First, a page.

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Iga Swiatek, Coco Gauff fall on a rough day for top women at Wimbledon

Iga Swiatek, the 2022 French Open champion, lost at Wimbledon on Saturday. (Glyn Kirk/AFP/Getty Images)
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WIMBLEDON, England — The streak lived for 132 days or, in tennis time, an eon. It breathed in six countries on three continents. It went through Qatar, California, Florida, Germany, Italy, France and the United Kingdom. It had an unforeseen ball in an indomitable era. It wowed tennis scholars because a 37-match winning streak dazzles in a world that has filled with women who can maul the hell out of you on a court.

Then it died as they all do.

On a Saturday when this Wimbledon lost both its French Open women’s finalists in the third round, No. 1 Iga Swiatek and No. 11 Coco Gauff, Swiatek’s towering streak died as streaks do now and then: in a hasty fizzle. It ended when she lost 16 of the last 19 points and said, “I was pretty confused about my tactics.” It ended when the 21-year-old Polish marvel bowed, 6-4, 6-2, to a crafty sort, 32-year-old Alizé Cornet of France, a marvel herself in her record-tying 62nd consecutive Grand Slam main draw.

“I mean, what she’s done this year is out of this world,” Cornet said, “and I can’t believe I’m the one that actually broke the streak.”

So after Golubic, Kasatkina, Sabalenka, Sakkari, Kontaveit, Kalinina, Tauson, Kerber, Keys, Halep, Sakkari again, Golubic again, Brengle, Gauff, Kvitova, Pegula, Osaka, Prisacariu, Buzarnescu, Lys, Raducanu, Samsonova, Sabalenka again, Ruse, Azarenka, Andreescu, Sabalenka again, Jabeur, Tsurenko, Riske-Amritraj, Kovinic, Zheng, Pegula again, Kasatkina again, Gauff again, Fett and Pattinama Kerkhove, the answer finally came up Cornet.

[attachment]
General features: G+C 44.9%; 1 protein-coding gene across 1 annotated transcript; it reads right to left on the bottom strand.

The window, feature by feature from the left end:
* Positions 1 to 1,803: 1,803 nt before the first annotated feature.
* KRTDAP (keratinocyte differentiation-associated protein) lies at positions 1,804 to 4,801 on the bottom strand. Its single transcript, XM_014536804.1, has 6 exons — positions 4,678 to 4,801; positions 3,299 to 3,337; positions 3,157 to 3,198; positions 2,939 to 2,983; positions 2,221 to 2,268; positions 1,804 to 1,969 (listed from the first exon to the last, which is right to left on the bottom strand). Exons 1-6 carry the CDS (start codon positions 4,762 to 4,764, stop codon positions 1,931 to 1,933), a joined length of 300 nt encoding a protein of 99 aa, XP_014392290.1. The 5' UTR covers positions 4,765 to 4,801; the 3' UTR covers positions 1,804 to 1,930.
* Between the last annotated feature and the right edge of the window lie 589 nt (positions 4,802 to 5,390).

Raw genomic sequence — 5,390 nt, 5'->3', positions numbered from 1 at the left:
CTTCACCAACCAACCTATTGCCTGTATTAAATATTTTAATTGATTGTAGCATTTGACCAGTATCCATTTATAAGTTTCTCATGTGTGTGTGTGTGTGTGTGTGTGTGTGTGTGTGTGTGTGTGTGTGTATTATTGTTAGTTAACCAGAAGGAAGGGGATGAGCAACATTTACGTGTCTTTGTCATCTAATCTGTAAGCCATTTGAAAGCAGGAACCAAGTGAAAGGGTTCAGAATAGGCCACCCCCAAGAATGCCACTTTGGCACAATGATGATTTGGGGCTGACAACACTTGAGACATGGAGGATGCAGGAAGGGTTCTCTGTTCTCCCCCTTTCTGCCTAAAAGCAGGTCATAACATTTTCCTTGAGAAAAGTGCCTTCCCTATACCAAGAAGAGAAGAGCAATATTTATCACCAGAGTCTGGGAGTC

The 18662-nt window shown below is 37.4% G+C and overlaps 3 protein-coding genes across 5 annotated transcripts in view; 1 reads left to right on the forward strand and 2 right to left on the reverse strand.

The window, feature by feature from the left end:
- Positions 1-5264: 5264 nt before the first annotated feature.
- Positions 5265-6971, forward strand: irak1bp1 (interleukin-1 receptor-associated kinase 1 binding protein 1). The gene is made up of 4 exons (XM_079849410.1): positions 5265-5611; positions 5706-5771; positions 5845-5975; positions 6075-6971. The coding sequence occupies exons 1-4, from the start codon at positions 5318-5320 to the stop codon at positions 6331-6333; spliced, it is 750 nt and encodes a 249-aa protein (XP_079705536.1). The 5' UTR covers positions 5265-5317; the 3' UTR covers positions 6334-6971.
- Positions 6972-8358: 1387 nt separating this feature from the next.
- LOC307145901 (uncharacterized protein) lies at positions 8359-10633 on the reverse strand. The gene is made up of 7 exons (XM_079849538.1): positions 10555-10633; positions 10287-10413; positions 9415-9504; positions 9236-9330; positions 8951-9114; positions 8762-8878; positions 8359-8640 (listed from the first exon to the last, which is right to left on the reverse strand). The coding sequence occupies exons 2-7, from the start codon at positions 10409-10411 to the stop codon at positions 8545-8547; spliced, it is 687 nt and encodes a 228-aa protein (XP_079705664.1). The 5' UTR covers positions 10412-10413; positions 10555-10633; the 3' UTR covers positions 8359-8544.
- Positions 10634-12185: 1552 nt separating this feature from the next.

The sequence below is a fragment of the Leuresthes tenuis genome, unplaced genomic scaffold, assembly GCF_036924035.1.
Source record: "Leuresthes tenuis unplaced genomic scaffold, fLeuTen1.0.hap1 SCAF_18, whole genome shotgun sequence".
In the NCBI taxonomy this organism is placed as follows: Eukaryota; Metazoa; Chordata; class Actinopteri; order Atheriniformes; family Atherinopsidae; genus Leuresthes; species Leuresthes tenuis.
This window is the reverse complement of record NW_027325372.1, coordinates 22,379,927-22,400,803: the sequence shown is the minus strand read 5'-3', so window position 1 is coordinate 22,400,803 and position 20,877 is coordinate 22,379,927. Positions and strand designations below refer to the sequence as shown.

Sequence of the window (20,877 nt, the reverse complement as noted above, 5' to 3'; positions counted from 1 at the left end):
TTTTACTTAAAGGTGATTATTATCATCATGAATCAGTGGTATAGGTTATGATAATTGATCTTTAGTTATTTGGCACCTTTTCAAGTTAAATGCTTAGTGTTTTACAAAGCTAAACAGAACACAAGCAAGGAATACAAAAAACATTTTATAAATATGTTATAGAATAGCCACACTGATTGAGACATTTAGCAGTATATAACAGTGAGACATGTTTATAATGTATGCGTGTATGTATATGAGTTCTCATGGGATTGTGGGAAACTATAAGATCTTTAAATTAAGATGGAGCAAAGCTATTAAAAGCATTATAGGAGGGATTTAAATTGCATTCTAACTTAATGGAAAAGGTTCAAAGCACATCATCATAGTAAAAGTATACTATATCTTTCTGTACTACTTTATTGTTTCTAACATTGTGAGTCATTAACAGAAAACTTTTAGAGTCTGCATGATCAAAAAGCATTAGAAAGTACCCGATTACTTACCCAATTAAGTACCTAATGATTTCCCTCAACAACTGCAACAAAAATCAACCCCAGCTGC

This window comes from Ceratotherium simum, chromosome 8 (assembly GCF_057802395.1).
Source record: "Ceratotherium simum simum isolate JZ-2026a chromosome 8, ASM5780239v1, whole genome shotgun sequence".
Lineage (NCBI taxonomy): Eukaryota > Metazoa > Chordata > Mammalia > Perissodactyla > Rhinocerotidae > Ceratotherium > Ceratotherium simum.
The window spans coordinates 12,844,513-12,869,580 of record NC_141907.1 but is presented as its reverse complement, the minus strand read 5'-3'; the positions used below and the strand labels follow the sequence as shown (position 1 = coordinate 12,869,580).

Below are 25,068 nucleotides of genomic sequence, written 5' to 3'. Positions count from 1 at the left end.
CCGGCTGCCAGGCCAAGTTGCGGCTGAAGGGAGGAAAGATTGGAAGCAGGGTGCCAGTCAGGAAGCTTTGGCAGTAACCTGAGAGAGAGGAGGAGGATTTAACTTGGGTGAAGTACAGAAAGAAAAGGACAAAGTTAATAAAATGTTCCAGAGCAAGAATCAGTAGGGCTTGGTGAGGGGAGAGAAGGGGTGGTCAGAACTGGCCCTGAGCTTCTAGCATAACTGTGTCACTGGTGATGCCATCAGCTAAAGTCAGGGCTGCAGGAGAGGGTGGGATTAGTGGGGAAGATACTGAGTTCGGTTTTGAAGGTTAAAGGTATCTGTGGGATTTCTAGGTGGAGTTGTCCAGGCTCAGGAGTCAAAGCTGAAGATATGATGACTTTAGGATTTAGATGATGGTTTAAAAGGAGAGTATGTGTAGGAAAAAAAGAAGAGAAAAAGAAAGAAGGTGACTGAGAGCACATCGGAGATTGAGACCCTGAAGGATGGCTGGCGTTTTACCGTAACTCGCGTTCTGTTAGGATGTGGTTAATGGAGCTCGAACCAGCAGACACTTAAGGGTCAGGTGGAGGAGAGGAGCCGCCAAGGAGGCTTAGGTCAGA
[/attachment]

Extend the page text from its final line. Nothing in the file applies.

Actually, she’s the same Cornet who beat No. 1 Serena Williams 1-6, 6-3, 6-4 in the third round of Wimbledon 2014, on the same court, except now she’s rather the Helena Sukova of the 21st century, Sukova having ended Martina Navratilova’s record 74-match winning streak in late 1984.

“As a solid player, she used [the confusion] pretty well,” Swiatek said.

Anyone following and listening could have learned all manner of curious sports realities. For one, Cornet has had her best big-tournament year just as she had reckoned she would exit her sport, some sort of case of victory through appreciation. She reached her first major quarterfinal (at the 2022 Australian Open) in her 63rd major try. She reached the third round at the French. She’s not sure, but she thinks it might be this: “I think that’s why I’m playing so good. It’s because I know it’s almost the end.”

She walked to Court No. 1, the secondary of the stadium courts, remembering to smile because she might not walk to it again.

She won, then did not want to know the identity of her fourth-round opponent. “No, really, please,” she said. “I just beat the world number one. I want to enjoy for a few hours, not knowing what’s next, not envisioning and be like, I’m going to play her, blah, blah, blah. I don’t want to know. Until tomorrow I’m not going to try to be on the social media because for sure I will find out.”

(It’s Ajla Tomljanovic of Australia, No. 44 to Cornet’s No. 37.)